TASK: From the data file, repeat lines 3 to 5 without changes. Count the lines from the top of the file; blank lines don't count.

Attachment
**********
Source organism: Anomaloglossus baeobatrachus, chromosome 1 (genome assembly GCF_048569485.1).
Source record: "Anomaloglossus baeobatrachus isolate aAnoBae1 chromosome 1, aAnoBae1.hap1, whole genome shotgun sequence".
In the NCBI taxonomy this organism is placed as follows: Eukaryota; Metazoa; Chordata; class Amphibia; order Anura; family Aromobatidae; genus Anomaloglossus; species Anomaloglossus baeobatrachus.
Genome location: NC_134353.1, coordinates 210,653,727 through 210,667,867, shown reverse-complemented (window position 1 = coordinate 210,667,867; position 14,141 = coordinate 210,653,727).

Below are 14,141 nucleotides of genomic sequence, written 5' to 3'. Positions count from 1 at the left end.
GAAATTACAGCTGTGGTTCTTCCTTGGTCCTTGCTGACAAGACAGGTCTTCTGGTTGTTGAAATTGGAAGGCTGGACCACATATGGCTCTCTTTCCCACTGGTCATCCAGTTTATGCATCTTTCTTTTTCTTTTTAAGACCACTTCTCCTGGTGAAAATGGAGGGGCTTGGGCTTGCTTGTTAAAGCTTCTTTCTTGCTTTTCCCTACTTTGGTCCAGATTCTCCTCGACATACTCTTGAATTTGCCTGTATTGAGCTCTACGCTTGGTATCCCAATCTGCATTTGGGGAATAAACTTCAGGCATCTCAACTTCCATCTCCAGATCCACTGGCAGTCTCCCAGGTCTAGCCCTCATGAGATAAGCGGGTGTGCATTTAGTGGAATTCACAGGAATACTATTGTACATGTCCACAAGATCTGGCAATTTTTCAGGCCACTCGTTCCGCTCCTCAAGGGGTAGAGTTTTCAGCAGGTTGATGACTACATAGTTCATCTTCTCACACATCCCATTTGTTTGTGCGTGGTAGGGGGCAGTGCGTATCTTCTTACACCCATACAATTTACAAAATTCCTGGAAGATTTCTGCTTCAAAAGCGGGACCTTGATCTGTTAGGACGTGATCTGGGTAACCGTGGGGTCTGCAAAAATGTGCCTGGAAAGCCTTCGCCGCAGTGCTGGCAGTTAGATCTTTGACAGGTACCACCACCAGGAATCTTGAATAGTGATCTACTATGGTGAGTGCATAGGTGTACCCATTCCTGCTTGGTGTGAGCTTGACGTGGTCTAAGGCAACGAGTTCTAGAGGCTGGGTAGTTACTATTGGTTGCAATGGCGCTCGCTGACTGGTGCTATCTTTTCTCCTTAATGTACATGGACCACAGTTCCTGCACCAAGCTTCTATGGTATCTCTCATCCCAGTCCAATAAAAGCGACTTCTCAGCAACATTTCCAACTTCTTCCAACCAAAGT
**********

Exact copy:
In the NCBI taxonomy this organism is placed as follows: Eukaryota; Metazoa; Chordata; class Amphibia; order Anura; family Aromobatidae; genus Anomaloglossus; species Anomaloglossus baeobatrachus.
Genome location: NC_134353.1, coordinates 210,653,727 through 210,667,867, shown reverse-complemented (window position 1 = coordinate 210,667,867; position 14,141 = coordinate 210,653,727).

Below are 14,141 nucleotides of genomic sequence, written 5' to 3'. Positions count from 1 at the left end.